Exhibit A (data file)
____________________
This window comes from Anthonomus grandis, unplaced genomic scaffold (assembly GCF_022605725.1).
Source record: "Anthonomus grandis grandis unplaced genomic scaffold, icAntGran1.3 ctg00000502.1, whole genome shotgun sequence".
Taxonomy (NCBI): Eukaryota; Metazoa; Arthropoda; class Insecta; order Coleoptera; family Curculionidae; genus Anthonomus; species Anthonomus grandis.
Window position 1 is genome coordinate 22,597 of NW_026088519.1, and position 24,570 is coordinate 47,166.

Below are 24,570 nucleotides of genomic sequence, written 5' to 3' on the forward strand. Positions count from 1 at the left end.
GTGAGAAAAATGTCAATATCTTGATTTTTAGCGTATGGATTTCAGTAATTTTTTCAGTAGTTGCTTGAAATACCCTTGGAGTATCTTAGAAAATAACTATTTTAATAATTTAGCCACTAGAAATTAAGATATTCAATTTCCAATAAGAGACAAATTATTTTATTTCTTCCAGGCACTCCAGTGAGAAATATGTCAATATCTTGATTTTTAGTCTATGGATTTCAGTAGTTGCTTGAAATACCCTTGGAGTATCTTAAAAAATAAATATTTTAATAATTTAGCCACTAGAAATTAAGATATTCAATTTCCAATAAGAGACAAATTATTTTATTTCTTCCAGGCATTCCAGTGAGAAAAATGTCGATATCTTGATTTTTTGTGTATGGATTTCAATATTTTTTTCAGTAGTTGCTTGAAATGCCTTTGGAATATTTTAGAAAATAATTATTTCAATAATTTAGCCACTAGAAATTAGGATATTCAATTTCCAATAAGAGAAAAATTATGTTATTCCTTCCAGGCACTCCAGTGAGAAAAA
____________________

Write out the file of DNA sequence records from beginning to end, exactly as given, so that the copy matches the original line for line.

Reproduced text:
This window comes from Anthonomus grandis, unplaced genomic scaffold (assembly GCF_022605725.1).
Source record: "Anthonomus grandis grandis unplaced genomic scaffold, icAntGran1.3 ctg00000502.1, whole genome shotgun sequence".
Taxonomy (NCBI): Eukaryota; Metazoa; Arthropoda; class Insecta; order Coleoptera; family Curculionidae; genus Anthonomus; species Anthonomus grandis.
Window position 1 is genome coordinate 22,597 of NW_026088519.1, and position 24,570 is coordinate 47,166.

Below are 24,570 nucleotides of genomic sequence, written 5' to 3' on the forward strand. Positions count from 1 at the left end.
GTGAGAAAAATGTCAATATCTTGATTTTTAGCGTATGGATTTCAGTAATTTTTTCAGTAGTTGCTTGAAATACCCTTGGAGTATCTTAGAAAATAACTATTTTAATAATTTAGCCACTAGAAATTAAGATATTCAATTTCCAATAAGAGACAAATTATTTTATTTCTTCCAGGCACTCCAGTGAGAAATATGTCAATATCTTGATTTTTAGTCTATGGATTTCAGTAGTTGCTTGAAATACCCTTGGAGTATCTTAAAAAATAAATATTTTAATAATTTAGCCACTAGAAATTAAGATATTCAATTTCCAATAAGAGACAAATTATTTTATTTCTTCCAGGCATTCCAGTGAGAAAAATGTCGATATCTTGATTTTTTGTGTATGGATTTCAATATTTTTTTCAGTAGTTGCTTGAAATGCCTTTGGAATATTTTAGAAAATAATTATTTCAATAATTTAGCCACTAGAAATTAGGATATTCAATTTCCAATAAGAGAAAAATTATGTTATTCCTTCCAGGCACTCCAGTGAGAAAAA